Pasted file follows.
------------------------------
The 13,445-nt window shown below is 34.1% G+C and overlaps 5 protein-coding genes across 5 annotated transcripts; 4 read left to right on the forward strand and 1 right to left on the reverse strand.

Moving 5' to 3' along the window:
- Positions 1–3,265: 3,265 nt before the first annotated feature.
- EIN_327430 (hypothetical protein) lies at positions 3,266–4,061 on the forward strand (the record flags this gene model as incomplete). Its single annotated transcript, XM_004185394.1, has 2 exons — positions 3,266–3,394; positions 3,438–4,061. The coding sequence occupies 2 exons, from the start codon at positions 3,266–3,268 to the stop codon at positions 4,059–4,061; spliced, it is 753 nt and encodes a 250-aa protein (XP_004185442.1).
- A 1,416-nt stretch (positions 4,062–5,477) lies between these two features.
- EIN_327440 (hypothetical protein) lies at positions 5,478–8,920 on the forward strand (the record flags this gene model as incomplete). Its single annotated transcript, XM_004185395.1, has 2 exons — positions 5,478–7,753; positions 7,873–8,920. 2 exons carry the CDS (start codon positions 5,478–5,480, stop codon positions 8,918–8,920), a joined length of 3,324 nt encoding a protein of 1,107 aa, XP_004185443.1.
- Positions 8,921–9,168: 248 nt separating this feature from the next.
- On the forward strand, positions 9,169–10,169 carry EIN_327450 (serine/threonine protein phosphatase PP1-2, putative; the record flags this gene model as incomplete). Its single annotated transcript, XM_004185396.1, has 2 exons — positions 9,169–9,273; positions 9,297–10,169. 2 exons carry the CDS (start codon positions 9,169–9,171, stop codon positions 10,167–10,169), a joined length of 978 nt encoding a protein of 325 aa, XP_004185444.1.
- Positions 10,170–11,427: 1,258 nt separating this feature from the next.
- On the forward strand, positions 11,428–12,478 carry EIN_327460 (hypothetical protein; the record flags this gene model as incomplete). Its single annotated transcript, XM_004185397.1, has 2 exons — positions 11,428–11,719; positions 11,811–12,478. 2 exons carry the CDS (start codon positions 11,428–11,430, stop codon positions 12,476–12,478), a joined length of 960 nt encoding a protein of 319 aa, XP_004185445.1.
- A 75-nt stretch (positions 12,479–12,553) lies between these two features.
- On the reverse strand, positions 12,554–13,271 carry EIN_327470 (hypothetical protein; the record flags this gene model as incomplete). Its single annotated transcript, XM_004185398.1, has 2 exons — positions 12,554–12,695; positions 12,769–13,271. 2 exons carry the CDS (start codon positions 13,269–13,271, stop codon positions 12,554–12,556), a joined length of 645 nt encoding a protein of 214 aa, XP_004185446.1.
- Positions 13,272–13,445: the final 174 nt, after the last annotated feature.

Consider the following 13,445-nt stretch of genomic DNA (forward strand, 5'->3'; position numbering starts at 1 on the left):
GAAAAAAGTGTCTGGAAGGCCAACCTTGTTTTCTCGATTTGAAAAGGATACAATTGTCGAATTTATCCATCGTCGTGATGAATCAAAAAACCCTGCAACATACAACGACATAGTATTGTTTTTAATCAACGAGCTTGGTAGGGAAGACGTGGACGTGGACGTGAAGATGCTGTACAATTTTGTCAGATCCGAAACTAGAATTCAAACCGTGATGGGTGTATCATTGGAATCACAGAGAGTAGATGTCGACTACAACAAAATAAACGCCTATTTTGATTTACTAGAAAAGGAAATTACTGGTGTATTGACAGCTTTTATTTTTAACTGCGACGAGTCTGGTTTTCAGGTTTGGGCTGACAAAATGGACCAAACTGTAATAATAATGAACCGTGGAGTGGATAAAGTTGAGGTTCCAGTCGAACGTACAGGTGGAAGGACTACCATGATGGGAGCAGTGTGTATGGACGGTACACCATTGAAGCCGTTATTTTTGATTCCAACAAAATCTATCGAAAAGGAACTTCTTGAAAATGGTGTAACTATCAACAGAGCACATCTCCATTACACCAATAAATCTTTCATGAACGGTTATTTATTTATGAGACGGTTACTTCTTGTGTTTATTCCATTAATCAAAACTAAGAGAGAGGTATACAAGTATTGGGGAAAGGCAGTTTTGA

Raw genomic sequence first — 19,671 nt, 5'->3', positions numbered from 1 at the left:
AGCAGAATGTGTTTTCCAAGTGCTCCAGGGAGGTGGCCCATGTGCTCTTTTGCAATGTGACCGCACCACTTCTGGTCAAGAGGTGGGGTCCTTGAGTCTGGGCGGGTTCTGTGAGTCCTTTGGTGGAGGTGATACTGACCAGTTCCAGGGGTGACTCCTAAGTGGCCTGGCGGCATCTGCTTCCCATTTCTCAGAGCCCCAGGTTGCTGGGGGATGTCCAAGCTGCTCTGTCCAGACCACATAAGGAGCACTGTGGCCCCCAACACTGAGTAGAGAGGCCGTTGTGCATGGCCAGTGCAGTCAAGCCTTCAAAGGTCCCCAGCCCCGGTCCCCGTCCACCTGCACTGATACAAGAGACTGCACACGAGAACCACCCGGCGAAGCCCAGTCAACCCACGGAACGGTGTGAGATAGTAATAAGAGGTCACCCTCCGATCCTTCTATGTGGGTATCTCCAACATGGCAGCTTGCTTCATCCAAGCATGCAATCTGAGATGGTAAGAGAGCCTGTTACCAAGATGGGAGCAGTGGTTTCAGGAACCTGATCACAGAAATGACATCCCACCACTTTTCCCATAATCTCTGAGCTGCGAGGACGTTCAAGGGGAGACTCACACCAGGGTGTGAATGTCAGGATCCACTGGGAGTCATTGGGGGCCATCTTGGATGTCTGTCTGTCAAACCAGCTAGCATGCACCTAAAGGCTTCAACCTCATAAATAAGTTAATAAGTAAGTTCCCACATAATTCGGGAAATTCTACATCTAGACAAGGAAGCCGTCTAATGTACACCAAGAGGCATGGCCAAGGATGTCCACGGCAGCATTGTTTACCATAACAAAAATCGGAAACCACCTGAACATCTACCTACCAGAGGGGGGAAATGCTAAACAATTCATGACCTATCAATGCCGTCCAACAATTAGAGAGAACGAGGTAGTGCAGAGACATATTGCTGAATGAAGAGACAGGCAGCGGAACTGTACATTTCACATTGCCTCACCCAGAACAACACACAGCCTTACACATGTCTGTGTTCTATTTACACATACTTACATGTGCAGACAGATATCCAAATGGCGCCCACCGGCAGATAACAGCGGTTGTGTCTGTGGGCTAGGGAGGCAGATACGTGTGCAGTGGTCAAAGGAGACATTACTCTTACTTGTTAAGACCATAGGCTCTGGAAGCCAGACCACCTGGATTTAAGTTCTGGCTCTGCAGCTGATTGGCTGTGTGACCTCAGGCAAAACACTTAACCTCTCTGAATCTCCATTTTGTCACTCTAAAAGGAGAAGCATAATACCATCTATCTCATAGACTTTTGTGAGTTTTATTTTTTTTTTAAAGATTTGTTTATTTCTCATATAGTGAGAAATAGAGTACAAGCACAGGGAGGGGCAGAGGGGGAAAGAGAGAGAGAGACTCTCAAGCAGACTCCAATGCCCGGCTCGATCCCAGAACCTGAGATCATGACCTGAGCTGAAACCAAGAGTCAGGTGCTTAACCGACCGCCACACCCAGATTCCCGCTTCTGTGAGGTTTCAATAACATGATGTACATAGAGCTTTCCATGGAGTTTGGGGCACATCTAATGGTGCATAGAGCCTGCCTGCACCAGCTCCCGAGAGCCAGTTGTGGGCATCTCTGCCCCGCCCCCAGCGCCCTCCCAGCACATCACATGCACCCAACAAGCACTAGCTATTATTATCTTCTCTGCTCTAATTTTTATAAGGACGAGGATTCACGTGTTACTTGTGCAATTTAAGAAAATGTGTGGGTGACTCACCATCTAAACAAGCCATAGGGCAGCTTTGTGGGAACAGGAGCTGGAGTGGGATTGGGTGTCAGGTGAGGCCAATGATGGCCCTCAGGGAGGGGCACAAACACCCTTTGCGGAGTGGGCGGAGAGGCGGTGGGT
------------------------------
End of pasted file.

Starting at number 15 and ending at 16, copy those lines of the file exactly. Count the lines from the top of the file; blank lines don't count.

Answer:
GAAAAAAGTGTCTGGAAGGCCAACCTTGTTTTCTCGATTTGAAAAGGATACAATTGTCGAATTTATCCATCGTCGTGATGAATCAAAAAACCCTGCAACATACAACGACATAGTATTGTTTTTAATCAACGAGCTTGGTAGGGAAGACGTGGACGTGGACGTGAAGATGCTGTACAATTTTGTCAGATCCGAAACTAGAATTCAAACCGTGATGGGTGTATCATTGGAATCACAGAGAGTAGATGTCGACTACAACAAAATAAACGCCTATTTTGATTTACTAGAAAAGGAAATTACTGGTGTATTGACAGCTTTTATTTTTAACTGCGACGAGTCTGGTTTTCAGGTTTGGGCTGACAAAATGGACCAAACTGTAATAATAATGAACCGTGGAGTGGATAAAGTTGAGGTTCCAGTCGAACGTACAGGTGGAAGGACTACCATGATGGGAGCAGTGTGTATGGACGGTACACCATTGAAGCCGTTATTTTTGATTCCAACAAAATCTATCGAAAAGGAACTTCTTGAAAATGGTGTAACTATCAACAGAGCACATCTCCATTACACCAATAAATCTTTCATGAACGGTTATTTATTTATGAGACGGTTACTTCTTGTGTTTATTCCATTAATCAAAACTAAGAGAGAGGTATACAAGTATTGGGGAAAGGCAGTTTTGA

Raw genomic sequence first — 19,671 nt, 5'->3', positions numbered from 1 at the left: